Designing Proteins and Short Peptides for Biochemical Applications

Date of Award

December 2018

Degree Type


Degree Name

Doctor of Philosophy (PhD)




Ivan V. Korendovych

Subject Categories

Physical Sciences and Mathematics


Since their discovery, enzymes have been the focus of attention in several research areas. Many of their properties make them appealing for catalyzing various chemical reactions. Natural enzymes catalyze complex chemical transformations under mild conditions, with high efficiency and selectivity. Although present day enzymes are readily available, their production, narrow substrate range and lack of stability can be a disadvantage. Because of these limitations, there is great interest in tailoring the properties of existing enzymes and engineering new ones. A range of strategies, combining computational methods and high-throughput combinatorial techniques were successfully developed before and applied to engineer proteins and peptides for various biochemical applications, like catalysis, therapeutics and drug delivery. In this work, we used a minimalistic approach and high-throughput screening to design proteins and peptides with novel functions.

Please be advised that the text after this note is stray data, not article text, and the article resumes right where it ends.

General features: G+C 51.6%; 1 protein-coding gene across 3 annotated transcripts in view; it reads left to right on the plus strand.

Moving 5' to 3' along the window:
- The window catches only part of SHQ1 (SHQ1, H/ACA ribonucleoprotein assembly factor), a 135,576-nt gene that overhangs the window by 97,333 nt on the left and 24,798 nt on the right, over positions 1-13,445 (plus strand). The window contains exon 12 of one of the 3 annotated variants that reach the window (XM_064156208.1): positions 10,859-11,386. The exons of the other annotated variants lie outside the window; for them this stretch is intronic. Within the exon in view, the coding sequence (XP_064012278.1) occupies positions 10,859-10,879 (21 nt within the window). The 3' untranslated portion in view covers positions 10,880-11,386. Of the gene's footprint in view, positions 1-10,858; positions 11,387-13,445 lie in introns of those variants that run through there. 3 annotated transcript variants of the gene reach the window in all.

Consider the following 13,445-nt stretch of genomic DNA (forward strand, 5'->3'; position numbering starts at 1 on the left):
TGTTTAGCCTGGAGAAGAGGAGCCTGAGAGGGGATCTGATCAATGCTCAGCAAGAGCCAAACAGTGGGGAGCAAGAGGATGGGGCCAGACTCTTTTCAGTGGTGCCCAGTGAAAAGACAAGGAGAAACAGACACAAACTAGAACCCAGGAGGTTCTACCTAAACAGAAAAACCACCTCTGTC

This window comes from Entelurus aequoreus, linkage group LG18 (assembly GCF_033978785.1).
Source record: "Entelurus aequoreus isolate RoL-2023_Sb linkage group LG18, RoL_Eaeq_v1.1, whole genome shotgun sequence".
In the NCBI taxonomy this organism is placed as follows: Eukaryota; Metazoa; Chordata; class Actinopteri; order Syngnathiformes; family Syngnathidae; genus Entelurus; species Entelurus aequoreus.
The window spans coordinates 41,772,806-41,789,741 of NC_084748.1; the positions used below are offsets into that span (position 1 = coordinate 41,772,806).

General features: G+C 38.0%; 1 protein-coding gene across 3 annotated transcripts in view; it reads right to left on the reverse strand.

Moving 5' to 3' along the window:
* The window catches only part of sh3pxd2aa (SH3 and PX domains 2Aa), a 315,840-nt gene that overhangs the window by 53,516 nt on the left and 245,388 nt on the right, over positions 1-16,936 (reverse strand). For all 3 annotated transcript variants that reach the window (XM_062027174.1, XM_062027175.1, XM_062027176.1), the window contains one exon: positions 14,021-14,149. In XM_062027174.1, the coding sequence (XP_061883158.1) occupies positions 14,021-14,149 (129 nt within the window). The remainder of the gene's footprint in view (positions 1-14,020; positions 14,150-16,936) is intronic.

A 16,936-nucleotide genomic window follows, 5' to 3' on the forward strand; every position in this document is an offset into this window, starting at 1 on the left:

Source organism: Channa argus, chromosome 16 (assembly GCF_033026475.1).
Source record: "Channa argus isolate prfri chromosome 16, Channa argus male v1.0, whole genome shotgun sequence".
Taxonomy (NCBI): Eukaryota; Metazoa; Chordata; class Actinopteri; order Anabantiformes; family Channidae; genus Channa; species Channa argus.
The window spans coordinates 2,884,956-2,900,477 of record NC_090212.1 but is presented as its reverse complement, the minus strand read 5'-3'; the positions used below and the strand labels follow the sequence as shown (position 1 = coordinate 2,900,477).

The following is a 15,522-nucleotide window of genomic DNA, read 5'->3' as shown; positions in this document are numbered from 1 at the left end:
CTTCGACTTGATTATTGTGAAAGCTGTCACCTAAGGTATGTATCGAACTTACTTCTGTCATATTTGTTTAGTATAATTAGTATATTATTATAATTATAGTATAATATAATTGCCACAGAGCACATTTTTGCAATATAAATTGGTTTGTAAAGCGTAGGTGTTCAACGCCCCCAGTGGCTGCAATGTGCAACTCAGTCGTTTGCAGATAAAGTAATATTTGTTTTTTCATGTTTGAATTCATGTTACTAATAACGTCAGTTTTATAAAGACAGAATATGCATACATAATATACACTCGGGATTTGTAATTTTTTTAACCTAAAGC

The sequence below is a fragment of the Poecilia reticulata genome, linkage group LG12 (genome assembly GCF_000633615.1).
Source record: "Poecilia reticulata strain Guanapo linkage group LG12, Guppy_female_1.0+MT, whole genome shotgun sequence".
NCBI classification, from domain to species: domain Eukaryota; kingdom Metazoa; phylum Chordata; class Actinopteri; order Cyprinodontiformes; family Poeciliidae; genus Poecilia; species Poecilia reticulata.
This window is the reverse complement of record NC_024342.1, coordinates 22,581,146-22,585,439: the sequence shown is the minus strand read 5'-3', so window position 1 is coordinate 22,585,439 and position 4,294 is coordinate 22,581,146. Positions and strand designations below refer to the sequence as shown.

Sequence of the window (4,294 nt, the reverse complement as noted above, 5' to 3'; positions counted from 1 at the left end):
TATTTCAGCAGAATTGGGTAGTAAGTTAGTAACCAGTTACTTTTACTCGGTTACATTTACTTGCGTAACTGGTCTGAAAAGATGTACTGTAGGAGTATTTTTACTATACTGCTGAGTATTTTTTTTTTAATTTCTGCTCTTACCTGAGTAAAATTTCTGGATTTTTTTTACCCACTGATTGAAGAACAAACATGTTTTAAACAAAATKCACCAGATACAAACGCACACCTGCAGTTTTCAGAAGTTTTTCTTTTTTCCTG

Previously we demonstrated that short, self-assembling peptides are capable of enzyme-like catalysis and efficiently promote hydrolysis and oxidation of model substrates in the presence of metal ions. In this study, we show that amyloids can catalyze the transformation of more complex substrates and they can be used in flow devices to create a heterogeneous catalyst. Moreover, non-covalent mixture of peptides demonstrates synergistic interactions, enabling us to screen multiple coordination spheres and further improve catalytic efficiency. The ease with which we have discovered robust catalysts opens a new path for the development of biocatalysts and suggests, that short peptides might have served as intermediates in the evolution of enzymes.

Additionally, we show that a de novo designed protein can stabilize a highly reactive semiquinone radical in the presence of different metal ions and the yield of radical formation depends on the amount of metal ion bound to the protein. Nuclear magnetic resonance and computational modeling studies suggest that the radical is stabilized by hydrophobic interactions, resulting in a lower redox potential of the radical/catechol couple as compared to bulk aqueous solution. These results open new possibilities for development of mechanistic models for metalloenzymes.

In this work, we also propose a new method for early, in vivo detection of hepatocellular carcinoma (HCC) by using Positron Emission Tomography and a 18F-based radiotracer, fluorodeoxyglucose (FDG). HCC is one of the deadliest cancers and when discovered late, there is no cure. Fusing an FDG-protein complex to an antibody, specific for HCC cells, would enable quick, non-invasive detection of the diseases in its early stages.

Finally, we established the pKa of the active residue in a de novo designed Kemp eliminase using a combination of multidimensional NMR experiments at different pH values. Establishing the pKa value helped us to better understand the mechanism of the catalysis.


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